UX responses to trends and innovation

UX responses to trends and innovation

User experience design is known for being highly dynamic and responsive to new trends and innovations in digital products. Since technology is now advancing faster than ever before, UX must and is constantly adapting its methods to changing user needs and expectations. The last couple of years are no exception (looking at you, GenAI…).

The topic is extremely interesting and thought-provoking. Our Merge team had no other choice but to dive deep into the future of UX.

This analytical report presents how recent advancements in artificial intelligence, augmented and virtual reality (including Apple Vision Pro) are reshaping current UX and future expectations. Let’s first explore how UX evolves in response to emerging trends to understand patterns and predict its transformation due to AI, AR, and VR.

When introducing new technologies, UX design remains iterative to evolve with continuous user feedback. While exciting innovations may attract more users initially, usability tests often reveal new pain points or suggest improved functionality.

For instance, when augmented reality (AR) began gaining momentum, many apps incorporated AR views but lacked intuitiveness. Through iterative design cycles incorporating user feedback, AR interfaces have since streamlined to make content and interactions feel more natural.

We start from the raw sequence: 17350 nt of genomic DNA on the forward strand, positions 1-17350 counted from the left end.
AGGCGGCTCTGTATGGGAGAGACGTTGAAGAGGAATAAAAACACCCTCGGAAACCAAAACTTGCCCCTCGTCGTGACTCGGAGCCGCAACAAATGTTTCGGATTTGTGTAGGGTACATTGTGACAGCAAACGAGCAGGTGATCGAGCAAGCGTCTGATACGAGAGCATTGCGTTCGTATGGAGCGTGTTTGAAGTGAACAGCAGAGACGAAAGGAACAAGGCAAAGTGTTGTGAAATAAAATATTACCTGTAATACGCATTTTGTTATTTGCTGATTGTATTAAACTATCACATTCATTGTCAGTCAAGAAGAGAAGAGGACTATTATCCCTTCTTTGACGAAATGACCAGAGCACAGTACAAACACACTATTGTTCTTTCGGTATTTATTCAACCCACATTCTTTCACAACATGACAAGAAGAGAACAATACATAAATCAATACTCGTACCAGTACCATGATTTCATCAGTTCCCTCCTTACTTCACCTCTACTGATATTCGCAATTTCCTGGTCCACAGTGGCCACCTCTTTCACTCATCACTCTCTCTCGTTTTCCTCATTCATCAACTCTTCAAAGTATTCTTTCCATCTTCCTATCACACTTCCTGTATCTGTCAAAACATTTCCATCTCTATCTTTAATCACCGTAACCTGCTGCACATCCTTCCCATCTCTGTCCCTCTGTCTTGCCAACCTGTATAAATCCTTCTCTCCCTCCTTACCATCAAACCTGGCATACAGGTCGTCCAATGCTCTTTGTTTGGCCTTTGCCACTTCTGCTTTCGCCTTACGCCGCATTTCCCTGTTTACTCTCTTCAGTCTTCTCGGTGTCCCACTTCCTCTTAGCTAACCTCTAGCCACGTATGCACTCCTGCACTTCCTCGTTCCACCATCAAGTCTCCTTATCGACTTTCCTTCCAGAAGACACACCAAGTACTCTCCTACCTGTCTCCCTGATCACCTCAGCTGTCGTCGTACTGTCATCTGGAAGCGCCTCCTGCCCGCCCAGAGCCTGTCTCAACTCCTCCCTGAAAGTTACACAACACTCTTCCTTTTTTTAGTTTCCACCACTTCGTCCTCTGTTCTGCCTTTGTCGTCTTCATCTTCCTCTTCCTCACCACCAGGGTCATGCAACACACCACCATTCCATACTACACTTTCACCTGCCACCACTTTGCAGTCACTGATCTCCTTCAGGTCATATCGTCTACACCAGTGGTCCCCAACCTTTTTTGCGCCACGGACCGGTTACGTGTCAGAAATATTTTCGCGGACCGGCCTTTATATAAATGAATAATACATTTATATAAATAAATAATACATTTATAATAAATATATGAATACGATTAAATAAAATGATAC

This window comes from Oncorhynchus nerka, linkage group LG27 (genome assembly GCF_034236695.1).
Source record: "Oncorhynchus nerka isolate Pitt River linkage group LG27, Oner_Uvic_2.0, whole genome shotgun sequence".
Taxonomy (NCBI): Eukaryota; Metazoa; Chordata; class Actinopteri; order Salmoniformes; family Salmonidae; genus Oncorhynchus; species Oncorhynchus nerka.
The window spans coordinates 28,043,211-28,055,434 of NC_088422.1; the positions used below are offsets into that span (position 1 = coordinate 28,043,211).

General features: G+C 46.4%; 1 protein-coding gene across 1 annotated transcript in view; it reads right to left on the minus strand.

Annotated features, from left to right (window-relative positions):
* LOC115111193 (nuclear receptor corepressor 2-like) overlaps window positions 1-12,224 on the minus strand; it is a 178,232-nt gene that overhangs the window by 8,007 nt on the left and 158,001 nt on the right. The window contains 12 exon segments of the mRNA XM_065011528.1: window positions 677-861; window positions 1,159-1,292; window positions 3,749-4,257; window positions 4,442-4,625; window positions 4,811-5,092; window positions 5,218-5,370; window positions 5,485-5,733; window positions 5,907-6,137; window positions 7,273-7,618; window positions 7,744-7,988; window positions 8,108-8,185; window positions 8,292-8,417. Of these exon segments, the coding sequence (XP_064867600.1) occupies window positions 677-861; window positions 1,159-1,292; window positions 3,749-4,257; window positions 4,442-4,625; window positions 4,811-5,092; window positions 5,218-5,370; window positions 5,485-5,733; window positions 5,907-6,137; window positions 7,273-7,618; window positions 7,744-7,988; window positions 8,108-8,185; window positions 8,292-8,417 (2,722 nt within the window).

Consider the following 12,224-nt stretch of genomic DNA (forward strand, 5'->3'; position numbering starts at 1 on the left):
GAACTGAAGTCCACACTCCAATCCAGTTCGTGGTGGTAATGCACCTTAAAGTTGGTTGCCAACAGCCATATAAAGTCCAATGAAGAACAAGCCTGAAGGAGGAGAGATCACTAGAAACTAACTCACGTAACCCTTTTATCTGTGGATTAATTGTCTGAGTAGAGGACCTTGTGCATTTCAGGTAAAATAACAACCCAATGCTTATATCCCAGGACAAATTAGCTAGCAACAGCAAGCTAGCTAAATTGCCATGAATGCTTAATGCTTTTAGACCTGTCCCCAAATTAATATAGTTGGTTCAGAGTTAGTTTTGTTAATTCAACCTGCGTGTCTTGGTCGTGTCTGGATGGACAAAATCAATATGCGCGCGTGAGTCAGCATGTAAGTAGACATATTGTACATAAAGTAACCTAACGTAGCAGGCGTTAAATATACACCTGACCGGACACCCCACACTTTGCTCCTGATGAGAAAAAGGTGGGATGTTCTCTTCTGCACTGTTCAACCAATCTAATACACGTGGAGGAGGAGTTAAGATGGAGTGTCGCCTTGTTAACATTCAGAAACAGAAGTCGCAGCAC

Additionally, to stay ahead of trends, UX teams explore emerging technologies for future potential even before mainstream adoption. For example, companies experimented with designing for mixed reality headsets years before consumer versions launched.

Early exploration helps identify opportunities to enhance experiences through new interactions as technologies mature. It also helps minimize the risks of falling behind competitors by only reacting to trends once widely established.

The shift to mobile-first design exemplifies how user behaviors change rapidly, with mobile traffic surpassing desktop a decade ago. Currently, over 58% of global website traffic comes from mobile devices, according to a 2023 Statista report. UX designers have adapted, prioritizing simplicity, touch-friendly gestures, and responsive frameworks for consistent experiences across devices.

According to several studies, mobile-first design has become the norm:

Mobile-first design
Mobile-first design

Visual design trends, such as flat design or material design, etc., have transformed the aesthetics of digital products. These trends focus on simplicity, minimalism, and clean interfaces, improving usability and enhancing the overall user experience.

For instance, Google's adoption of material design improved the consistency and intuitiveness of their products, leading to a positive user response.